The number of foreigners visiting Britain for tourism or work fell by the most in nearly a decade during the three months to June, showing the country could not sustain the record numbers achieved a year earlier in the wake of 2016's Brexit vote.
The pound's fall after Britain voted to leave the European Union in June 2016 made the country a cheaper holiday destination, boosting visitor numbers in the second and third quarters of 2017 - peak holiday season - to record highs.
However, new data from the Office for National Statistics show Britain has been unable to sustain these gains, with the segment of highly price-sensitive visitors possibly having been exhausted.
Foreign visitor numbers in the three months to June dropped by 7.7%, compared with a year earlier, to 10.038 million, the largest percentage drop since the depths of the global financial crisis in early 2009.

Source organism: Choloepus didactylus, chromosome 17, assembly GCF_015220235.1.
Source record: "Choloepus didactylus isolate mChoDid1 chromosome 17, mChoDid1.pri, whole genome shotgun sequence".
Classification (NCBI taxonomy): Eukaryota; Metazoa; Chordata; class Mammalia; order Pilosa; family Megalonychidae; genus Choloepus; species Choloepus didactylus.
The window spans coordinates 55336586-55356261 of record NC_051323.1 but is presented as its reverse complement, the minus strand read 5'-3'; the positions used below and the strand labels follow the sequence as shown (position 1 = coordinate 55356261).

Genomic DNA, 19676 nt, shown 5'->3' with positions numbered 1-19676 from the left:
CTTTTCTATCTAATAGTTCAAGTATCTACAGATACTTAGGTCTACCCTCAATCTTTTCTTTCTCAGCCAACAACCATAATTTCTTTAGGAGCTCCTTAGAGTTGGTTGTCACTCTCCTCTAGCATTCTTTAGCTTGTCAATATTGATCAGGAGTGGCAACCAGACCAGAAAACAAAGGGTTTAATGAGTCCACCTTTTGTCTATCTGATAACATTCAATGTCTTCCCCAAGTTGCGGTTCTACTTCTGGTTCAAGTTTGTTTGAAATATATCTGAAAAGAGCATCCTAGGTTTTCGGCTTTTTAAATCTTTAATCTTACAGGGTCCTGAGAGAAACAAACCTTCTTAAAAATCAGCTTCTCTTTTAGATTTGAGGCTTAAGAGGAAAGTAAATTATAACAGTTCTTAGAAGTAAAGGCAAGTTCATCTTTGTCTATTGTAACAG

The number of North American visitors fell by 10%, European visitors dropped by 8% and there was a 6% fall in visitors from elsewhere.
Tourism, the most common reason for a visit, was down by 8%, business trips fell by 15% while visits to see friends and family rose by 6%.
Total spending by foreign visitors fell by 10.3% compared with a year earlier to £5.839 billion.
The ONS offered no reasons for the declining numbers.
The number of Britons travelling abroad barely changed at 19.868 million, and their spending held steady at £11.629 billion. More Britons visited North America at the expense of other non-European destinations.
Last year, the United Nations estimated Britain was the world's seventh-biggest international tourist destination by visitor numbers, slipping one spot in the rankings behind Mexico. The most visited country was France.